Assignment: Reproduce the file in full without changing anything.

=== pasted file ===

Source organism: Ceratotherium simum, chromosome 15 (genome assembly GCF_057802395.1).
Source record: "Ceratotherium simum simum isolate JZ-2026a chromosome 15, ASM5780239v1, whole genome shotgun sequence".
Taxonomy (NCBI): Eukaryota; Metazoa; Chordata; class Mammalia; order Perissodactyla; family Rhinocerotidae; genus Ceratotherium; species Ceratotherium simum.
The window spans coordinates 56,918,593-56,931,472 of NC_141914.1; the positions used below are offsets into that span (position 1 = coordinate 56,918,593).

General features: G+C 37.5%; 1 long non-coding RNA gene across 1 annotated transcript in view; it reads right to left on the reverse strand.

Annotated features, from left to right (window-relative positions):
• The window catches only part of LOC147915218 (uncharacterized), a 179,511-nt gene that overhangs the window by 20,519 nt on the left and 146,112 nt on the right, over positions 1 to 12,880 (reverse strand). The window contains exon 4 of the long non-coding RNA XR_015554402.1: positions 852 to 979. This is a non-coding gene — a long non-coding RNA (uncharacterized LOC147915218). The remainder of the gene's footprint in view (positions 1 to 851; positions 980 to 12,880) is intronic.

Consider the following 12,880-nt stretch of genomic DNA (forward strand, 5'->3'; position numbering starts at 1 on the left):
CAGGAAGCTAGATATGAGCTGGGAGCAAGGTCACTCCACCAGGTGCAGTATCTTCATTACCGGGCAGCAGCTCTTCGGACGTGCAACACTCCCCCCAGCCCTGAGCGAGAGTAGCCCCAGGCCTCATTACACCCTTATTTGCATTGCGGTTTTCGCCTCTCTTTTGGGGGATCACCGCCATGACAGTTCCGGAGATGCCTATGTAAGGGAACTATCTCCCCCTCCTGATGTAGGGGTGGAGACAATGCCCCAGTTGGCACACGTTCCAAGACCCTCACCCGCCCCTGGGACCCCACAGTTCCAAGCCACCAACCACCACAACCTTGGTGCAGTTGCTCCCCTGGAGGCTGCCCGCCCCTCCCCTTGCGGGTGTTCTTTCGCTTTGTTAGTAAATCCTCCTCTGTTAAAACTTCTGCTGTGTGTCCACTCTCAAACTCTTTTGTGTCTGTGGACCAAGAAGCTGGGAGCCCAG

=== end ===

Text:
Source organism: Ceratotherium simum, chromosome 15 (genome assembly GCF_057802395.1).
Source record: "Ceratotherium simum simum isolate JZ-2026a chromosome 15, ASM5780239v1, whole genome shotgun sequence".
Taxonomy (NCBI): Eukaryota; Metazoa; Chordata; class Mammalia; order Perissodactyla; family Rhinocerotidae; genus Ceratotherium; species Ceratotherium simum.
The window spans coordinates 56,918,593-56,931,472 of NC_141914.1; the positions used below are offsets into that span (position 1 = coordinate 56,918,593).

General features: G+C 37.5%; 1 long non-coding RNA gene across 1 annotated transcript in view; it reads right to left on the reverse strand.

Annotated features, from left to right (window-relative positions):
• The window catches only part of LOC147915218 (uncharacterized), a 179,511-nt gene that overhangs the window by 20,519 nt on the left and 146,112 nt on the right, over positions 1 to 12,880 (reverse strand). The window contains exon 4 of the long non-coding RNA XR_015554402.1: positions 852 to 979. This is a non-coding gene — a long non-coding RNA (uncharacterized LOC147915218). The remainder of the gene's footprint in view (positions 1 to 851; positions 980 to 12,880) is intronic.

Consider the following 12,880-nt stretch of genomic DNA (forward strand, 5'->3'; position numbering starts at 1 on the left):
CAGGAAGCTAGATATGAGCTGGGAGCAAGGTCACTCCACCAGGTGCAGTATCTTCATTACCGGGCAGCAGCTCTTCGGACGTGCAACACTCCCCCCAGCCCTGAGCGAGAGTAGCCCCAGGCCTCATTACACCCTTATTTGCATTGCGGTTTTCGCCTCTCTTTTGGGGGATCACCGCCATGACAGTTCCGGAGATGCCTATGTAAGGGAACTATCTCCCCCTCCTGATGTAGGGGTGGAGACAATGCCCCAGTTGGCACACGTTCCAAGACCCTCACCCGCCCCTGGGACCCCACAGTTCCAAGCCACCAACCACCACAACCTTGGTGCAGTTGCTCCCCTGGAGGCTGCCCGCCCCTCCCCTTGCGGGTGTTCTTTCGCTTTGTTAGTAAATCCTCCTCTGTTAAAACTTCTGCTGTGTGTCCACTCTCAAACTCTTTTGTGTCTGTGGACCAAGAAGCTGGGAGCCCAG